As a foreign language assistant, you are paid 850 euro per month. This will cover your living expenses (as the cost of living in Germany is relatively low compared with the UK), if you rent a room in a WG, shop at Aldi etc. It will not allow you to save or to travel frequently, unless you have access to other sources of money (e.g. an erasmus grant or student loan, as in the case of 3rd year language students). However, there are some benefits: you will receive a very good private insurance policy (as you are classed as a civil servant), which will cover basically anything.

Topping up this income is not straightforward. The market for English tuition in Germany is over-saturated with many people competing for the same positions at language schools, and demand also varies heavily by location. Nearly all positions are “freelance”, requiring you to file taxes as self-employed. The other assistants and I in Trier have all sought out extra work, with some degree of success, but the rates of pay are not great, in some cases barely more than minimum wage. Private tuition (Nachhilfe) commands about half what you would expect to be paid in the UK. Moreover, you will inevitably end up working split shifts, into the evenings etc.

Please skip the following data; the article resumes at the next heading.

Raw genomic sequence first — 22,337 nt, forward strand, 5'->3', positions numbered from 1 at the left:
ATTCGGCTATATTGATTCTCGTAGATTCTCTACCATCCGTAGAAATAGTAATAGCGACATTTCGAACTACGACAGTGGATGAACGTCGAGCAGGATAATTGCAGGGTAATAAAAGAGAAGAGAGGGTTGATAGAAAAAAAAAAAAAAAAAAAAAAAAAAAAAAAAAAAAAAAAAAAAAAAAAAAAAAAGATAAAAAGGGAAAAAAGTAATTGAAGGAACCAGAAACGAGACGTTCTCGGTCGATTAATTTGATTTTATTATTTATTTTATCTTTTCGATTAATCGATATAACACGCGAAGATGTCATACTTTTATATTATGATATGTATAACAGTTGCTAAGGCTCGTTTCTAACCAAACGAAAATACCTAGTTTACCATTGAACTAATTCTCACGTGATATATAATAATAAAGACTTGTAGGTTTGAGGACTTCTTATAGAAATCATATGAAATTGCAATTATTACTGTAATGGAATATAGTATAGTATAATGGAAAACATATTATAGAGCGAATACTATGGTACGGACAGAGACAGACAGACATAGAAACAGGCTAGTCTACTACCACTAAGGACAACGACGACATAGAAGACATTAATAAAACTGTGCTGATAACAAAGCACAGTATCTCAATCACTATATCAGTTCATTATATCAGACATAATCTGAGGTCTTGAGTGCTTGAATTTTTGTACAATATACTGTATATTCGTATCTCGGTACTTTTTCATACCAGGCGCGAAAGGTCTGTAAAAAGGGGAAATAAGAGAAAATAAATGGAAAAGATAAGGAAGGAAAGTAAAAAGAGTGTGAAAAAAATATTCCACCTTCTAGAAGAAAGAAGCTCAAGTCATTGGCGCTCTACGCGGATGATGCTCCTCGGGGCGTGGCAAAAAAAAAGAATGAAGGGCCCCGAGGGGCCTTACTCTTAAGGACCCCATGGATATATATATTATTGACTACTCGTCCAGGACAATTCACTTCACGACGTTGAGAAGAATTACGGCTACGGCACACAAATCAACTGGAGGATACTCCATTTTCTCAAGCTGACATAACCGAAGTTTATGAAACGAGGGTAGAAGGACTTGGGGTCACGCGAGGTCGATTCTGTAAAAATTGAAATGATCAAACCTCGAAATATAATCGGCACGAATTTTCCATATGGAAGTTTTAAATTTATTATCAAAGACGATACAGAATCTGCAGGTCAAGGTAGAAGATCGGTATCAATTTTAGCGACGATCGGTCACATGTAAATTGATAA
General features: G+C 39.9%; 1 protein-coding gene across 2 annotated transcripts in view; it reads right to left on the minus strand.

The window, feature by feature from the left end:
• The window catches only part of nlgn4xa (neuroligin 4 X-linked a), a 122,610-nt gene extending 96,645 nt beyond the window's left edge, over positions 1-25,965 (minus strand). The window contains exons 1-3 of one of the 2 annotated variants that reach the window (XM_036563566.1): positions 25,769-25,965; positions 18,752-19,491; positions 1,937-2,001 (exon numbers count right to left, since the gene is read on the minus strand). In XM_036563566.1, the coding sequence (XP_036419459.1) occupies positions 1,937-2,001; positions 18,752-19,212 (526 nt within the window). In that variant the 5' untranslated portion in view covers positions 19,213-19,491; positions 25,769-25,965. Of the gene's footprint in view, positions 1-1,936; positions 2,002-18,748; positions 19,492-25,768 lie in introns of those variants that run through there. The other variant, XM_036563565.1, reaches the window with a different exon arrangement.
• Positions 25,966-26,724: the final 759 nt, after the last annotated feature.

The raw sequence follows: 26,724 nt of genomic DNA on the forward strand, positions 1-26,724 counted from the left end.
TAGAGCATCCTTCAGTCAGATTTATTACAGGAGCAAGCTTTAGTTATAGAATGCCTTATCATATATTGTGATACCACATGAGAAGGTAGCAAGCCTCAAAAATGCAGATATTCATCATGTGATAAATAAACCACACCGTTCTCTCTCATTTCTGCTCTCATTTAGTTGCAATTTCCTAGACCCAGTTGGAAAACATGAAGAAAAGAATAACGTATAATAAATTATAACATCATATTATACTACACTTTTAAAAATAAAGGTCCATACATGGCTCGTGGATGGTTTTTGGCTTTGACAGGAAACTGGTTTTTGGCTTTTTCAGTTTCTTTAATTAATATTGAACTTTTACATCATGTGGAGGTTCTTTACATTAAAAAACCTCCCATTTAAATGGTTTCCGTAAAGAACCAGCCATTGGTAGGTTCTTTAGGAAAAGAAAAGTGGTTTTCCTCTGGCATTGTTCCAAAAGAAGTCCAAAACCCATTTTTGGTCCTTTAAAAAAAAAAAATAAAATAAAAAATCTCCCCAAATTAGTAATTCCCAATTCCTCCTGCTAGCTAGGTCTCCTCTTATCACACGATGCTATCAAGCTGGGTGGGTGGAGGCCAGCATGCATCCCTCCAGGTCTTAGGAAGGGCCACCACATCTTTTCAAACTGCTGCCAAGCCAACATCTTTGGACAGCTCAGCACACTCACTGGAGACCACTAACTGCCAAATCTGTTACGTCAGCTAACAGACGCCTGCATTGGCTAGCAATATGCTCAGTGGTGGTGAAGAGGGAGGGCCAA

Conclusion?

I am enjoying my time in Germany a lot, after some initial hiccups. The contract you get through the British Council is only for 9 months, and is not intended to be a permanent job. If you go down this route, it is important to be realistic about what your lifestyle will be like and what you will be able to do with the money. Staying in Germany more long term is possible, but there can be difficulties: you will be legally required to get a new private insurance policy (expect to pay around 50-100 euro a month), and any TEFL work you will be able to do is highly seasonal. In the long run, I do not see myself being able to stay in Germany beyond July or August 2018.

Music, culture and language teaching

I am fortunate in that, in the last weeks, I have been given a lot of freedom by the teachers at the school in which I work to plan and teach my own lessons. This is not something all foreign language assistants get to do. This is facilitated in part by the flexibility of the German education system, which affords a tremendous amount of leeway to individual teachers to choose and produce their own curriculum.

My favourite class at the minute is a year 12 class, with whom I have been trying to teach about Northern Ireland through engagement with music. We are eventually going to watch the movie, “Good Vibrations”, about the Punk scene in Belfast in the 70s, but first I have been trying to set the scene and give some context. I have enjoyed it so much partly because music is something which I greatly enjoy, and also because I think listening to music offers an insight into culture (and in particular the psychology and emotionality of that culture), which is difficult to access in other ways.